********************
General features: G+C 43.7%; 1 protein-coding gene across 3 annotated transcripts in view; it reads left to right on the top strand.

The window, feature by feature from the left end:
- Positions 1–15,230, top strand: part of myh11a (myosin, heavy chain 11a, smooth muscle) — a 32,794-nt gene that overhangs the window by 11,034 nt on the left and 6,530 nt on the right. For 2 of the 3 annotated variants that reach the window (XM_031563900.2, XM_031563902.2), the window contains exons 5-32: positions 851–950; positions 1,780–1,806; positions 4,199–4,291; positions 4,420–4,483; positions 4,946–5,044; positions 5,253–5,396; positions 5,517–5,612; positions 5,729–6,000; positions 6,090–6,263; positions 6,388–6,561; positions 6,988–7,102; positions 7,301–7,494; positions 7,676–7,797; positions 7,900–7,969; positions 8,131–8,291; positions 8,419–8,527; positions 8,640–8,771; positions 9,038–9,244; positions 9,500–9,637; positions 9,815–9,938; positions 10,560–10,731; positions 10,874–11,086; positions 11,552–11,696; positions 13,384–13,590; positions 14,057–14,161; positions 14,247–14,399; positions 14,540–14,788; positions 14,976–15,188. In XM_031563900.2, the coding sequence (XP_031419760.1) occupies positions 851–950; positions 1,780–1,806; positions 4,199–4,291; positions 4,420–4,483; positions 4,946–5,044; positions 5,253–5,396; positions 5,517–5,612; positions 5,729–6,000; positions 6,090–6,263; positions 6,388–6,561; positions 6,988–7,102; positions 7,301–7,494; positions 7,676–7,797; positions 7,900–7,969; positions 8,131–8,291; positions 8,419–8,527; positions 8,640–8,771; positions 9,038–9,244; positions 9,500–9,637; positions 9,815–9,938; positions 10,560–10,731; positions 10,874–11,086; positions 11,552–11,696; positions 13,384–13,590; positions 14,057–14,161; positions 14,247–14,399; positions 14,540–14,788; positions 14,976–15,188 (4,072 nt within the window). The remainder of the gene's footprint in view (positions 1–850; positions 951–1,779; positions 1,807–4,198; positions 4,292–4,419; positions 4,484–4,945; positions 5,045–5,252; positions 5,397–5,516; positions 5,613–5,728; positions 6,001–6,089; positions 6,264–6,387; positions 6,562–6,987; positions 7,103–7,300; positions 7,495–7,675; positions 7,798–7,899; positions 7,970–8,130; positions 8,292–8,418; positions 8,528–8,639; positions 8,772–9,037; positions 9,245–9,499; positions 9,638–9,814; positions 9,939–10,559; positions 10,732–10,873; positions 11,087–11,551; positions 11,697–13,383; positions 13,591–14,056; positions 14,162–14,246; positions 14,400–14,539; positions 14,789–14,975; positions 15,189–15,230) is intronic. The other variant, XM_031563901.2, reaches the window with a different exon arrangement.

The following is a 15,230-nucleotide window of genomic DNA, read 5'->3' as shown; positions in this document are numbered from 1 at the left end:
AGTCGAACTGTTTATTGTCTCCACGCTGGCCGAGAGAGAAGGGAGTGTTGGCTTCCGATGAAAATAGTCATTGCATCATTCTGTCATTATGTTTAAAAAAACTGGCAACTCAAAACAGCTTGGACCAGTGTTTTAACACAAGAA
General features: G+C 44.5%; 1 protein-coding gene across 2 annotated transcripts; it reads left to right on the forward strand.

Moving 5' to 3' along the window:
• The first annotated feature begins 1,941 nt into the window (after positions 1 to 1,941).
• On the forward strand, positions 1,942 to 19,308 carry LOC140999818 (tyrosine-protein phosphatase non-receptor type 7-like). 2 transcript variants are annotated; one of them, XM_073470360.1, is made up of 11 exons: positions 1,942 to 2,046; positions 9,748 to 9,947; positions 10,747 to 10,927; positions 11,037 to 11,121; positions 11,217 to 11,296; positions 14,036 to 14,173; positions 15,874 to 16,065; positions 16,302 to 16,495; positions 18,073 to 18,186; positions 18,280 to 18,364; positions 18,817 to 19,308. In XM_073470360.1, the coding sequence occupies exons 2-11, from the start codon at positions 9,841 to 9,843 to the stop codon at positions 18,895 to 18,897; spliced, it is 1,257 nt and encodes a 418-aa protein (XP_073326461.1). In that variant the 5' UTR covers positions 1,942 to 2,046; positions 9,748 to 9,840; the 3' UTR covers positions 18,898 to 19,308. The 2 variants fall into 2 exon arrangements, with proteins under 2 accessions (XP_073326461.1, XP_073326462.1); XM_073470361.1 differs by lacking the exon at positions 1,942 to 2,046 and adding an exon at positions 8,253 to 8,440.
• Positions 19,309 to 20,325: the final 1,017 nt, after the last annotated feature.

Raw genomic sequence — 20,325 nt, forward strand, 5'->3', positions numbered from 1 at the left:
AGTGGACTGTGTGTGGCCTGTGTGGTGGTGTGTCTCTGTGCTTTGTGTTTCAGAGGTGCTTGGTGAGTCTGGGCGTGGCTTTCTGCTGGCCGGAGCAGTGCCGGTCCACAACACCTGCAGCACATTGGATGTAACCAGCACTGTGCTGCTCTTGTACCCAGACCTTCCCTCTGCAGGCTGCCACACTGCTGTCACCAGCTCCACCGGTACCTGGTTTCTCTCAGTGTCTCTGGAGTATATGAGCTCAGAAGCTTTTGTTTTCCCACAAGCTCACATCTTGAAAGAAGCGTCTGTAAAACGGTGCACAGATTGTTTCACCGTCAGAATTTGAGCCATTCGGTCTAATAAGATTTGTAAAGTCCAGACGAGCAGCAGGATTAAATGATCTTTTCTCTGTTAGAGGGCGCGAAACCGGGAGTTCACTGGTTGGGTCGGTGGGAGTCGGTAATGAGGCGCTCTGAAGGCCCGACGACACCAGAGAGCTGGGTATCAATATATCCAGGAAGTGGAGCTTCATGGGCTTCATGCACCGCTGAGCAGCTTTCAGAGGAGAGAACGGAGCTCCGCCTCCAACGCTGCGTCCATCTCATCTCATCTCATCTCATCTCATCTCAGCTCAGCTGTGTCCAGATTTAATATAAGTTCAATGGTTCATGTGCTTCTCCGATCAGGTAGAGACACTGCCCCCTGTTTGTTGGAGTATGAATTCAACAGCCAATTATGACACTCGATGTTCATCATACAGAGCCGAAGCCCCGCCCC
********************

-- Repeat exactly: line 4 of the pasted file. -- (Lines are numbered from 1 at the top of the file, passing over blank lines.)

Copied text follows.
The following is a 15,230-nucleotide window of genomic DNA, read 5'->3' as shown; positions in this document are numbered from 1 at the left end: